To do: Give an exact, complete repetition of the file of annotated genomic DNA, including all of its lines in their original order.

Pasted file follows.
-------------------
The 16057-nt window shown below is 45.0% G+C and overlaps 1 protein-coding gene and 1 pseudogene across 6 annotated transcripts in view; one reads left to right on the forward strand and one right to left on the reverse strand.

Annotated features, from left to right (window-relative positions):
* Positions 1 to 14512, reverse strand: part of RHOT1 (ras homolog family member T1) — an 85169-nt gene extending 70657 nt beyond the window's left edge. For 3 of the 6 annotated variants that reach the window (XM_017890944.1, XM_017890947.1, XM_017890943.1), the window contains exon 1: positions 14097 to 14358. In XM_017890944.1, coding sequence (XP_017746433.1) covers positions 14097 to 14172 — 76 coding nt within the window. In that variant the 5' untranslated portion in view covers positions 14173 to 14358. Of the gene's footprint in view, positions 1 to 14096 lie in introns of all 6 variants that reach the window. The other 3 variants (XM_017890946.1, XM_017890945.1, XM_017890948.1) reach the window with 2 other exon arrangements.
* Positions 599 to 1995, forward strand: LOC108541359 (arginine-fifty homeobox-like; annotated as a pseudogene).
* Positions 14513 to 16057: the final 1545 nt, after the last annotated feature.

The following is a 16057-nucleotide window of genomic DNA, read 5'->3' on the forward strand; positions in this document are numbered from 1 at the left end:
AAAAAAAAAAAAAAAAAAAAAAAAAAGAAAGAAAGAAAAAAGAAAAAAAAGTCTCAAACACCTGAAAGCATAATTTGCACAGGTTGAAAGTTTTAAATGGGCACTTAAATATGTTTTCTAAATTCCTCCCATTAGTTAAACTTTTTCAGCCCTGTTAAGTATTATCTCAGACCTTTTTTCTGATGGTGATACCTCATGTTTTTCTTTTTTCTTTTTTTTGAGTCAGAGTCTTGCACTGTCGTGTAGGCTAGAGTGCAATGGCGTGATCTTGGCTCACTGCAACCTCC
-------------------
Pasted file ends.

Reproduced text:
The 16057-nt window shown below is 45.0% G+C and overlaps 1 protein-coding gene and 1 pseudogene across 6 annotated transcripts in view; one reads left to right on the forward strand and one right to left on the reverse strand.

Annotated features, from left to right (window-relative positions):
* Positions 1 to 14512, reverse strand: part of RHOT1 (ras homolog family member T1) — an 85169-nt gene extending 70657 nt beyond the window's left edge. For 3 of the 6 annotated variants that reach the window (XM_017890944.1, XM_017890947.1, XM_017890943.1), the window contains exon 1: positions 14097 to 14358. In XM_017890944.1, coding sequence (XP_017746433.1) covers positions 14097 to 14172 — 76 coding nt within the window. In that variant the 5' untranslated portion in view covers positions 14173 to 14358. Of the gene's footprint in view, positions 1 to 14096 lie in introns of all 6 variants that reach the window. The other 3 variants (XM_017890946.1, XM_017890945.1, XM_017890948.1) reach the window with 2 other exon arrangements.
* Positions 599 to 1995, forward strand: LOC108541359 (arginine-fifty homeobox-like; annotated as a pseudogene).
* Positions 14513 to 16057: the final 1545 nt, after the last annotated feature.

The following is a 16057-nucleotide window of genomic DNA, read 5'->3' on the forward strand; positions in this document are numbered from 1 at the left end:
AAAAAAAAAAAAAAAAAAAAAAAAAAGAAAGAAAGAAAAAAGAAAAAAAAGTCTCAAACACCTGAAAGCATAATTTGCACAGGTTGAAAGTTTTAAATGGGCACTTAAATATGTTTTCTAAATTCCTCCCATTAGTTAAACTTTTTCAGCCCTGTTAAGTATTATCTCAGACCTTTTTTCTGATGGTGATACCTCATGTTTTTCTTTTTTCTTTTTTTTGAGTCAGAGTCTTGCACTGTCGTGTAGGCTAGAGTGCAATGGCGTGATCTTGGCTCACTGCAACCTCC